When having a blood test, always ask for a copy of your lab work and keep it on file to monitor. An optimal count for men is under 45, and under 42 for females.
You can also contribute to your treatment in the following ways:
- Stay active/exercise
- Do things to keep your stress to a minimum
- Don’t smoke
- Stay hydrated all the time with water to help keep your blood thinner
- Watch your diet (see below)
No definite cause has been determined as yet. There is a belief that exposure to certain chemicals (environmental) may be one cause, as well as possible genetic pre-disposition.
Typically, it’s suggested that people with PV follow a heart healthy diet as we are at an increased risk of heart and stroke due to clots. That’s why taking care of your heart/blood supply system and maintaining a healthy weight is important.
MAKING THE BEST OF YOUR PHLEBOTOMIES / VENESECTIONS
I’ve always hated needles, and the fact is that large ones are required for our phlebotomies (venesections) because our blood is thick. I’ve found that the needle doesn’t hurt so much as it is an odd sensation that is intense for just a couple of seconds.
It helps when you realize that this procedure is helping to keep you healthy. It’s not an option, it’s a lifesaver! Over time, it just becomes a part of your life. The following are some tips that work for me and for others:
- Take a beverage like water, juice or Gatorade with you to drink during the procedure.
- Prior to your procedure, avoid caffeinated beverages such as coffee as they are a diuretic.
- Eat breakfast beforehand. A breakfast rich in protein is best.
- If needed, take an Ativan or mild form of tranquilizer before the procedure.
- Take a friend with you.
- Do some exercise before your procedure to get your blood flowing.
- Ask if the entry area can be numbed by the technician, or administer Emla or other numbing cream (topical anesthetic) yourself a half-hour before your procedure.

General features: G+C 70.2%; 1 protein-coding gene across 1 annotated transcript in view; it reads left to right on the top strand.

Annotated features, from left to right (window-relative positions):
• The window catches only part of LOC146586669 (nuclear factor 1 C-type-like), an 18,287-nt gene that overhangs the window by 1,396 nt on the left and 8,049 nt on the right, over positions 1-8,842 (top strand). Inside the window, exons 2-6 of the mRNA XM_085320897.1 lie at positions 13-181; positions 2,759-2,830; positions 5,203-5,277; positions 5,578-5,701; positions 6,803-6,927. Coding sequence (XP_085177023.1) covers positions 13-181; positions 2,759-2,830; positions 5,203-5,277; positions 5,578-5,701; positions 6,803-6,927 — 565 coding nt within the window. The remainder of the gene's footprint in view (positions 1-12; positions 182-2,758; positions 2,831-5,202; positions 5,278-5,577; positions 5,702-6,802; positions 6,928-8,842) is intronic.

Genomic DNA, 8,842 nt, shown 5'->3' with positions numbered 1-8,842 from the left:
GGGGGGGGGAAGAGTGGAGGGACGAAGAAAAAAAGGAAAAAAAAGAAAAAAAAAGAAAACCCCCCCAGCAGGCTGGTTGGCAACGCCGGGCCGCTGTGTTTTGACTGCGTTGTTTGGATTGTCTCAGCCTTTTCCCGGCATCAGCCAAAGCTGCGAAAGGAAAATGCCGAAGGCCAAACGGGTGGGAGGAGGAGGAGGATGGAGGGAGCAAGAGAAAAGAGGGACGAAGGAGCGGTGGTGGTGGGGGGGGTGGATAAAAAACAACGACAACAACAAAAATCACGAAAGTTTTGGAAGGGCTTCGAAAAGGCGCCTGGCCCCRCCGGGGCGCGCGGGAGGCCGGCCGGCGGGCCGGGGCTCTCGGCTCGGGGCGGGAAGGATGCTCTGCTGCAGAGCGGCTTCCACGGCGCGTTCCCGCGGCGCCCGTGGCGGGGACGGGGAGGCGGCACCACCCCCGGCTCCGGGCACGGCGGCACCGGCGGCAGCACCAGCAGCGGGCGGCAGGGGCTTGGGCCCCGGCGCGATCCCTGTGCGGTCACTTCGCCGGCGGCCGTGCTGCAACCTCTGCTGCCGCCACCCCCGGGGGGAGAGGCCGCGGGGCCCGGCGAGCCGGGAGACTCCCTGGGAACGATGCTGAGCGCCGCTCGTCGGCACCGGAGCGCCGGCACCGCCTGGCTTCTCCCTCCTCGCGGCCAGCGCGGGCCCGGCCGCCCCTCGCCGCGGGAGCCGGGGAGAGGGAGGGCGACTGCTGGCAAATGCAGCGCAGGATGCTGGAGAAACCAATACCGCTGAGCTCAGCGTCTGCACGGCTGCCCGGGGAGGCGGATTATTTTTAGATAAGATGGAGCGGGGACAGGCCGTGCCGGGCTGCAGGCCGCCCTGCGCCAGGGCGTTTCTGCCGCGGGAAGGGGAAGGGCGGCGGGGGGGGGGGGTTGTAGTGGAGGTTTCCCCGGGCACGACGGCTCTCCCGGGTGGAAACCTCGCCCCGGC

- Increase your intake of water in general, and in particular a couple of days prior to your procedure.
- Don’t watch.
Don’t ignore your PV and don’t let it go untreated, also:
- Stay positive, but let yourself feel worried, tired, discouraged and even scared when you need to
- Make time for yourself, especially when you’re tired
- Learn to say “no” when you have to
- Keep informed, don’t let out of date or overly negative information get you down, keep your eyes peeled for new information
- Make sure your doctor “gets” your PV
- Advocate for yourself, follow the tips in this document that work for you
- Become an active member of an MPN Facebook group (scroll to the bottom of the page for a list of MPN Facebook groups) – we’re the best resource for each other.
See An MPN Specialist
It is Highly Recommended to see an MPN Specialist, the only doctor vetted list on the web is right here on PV Reporter!
by David Wallace
When I was first diagnosed with PV, I started keeping a running list of tips, articles and suggested research studies. The document quickly grew so large and dis-jointed, that it was difficult to summarize and make useful to other PV patients.
After I saw Dave mention his “PV for Newbies” article in the Polycythemia Vera PV Supportive Friends Facebook group, I asked him for a copy. Upon review, I knew this was good stuff!!…..a solid summary doc for the newly diagnosed – created for and by a PV patient (in other words, newbie friendly….not intended as a medical document). Thank you Dave for your superb contribution!
Dave Stewart’s Bio
I was diagnosed with PV in January of 2012 after a routine physical two months earlier. My red blood cell count was up, and my GP sent me for further testing.
I’m located in Prince Edward Island, Canada.
I gathered the info for the Newbies piece from my personal experience, from asking for feedback from members of various MPN groups on Facebook, and from some online research. The piece basically contains the information I wanted/needed when I was first diagnosed, and which frankly, can cause Q&A burnout for people who have been living with PV for a while, but which is necessary for those who are newly diagnosed.
I’m a 50-year-old writer at an advertising company and a freelancer who has written for Rue Morgue, Art Decades and Studio CX among other publications and websites.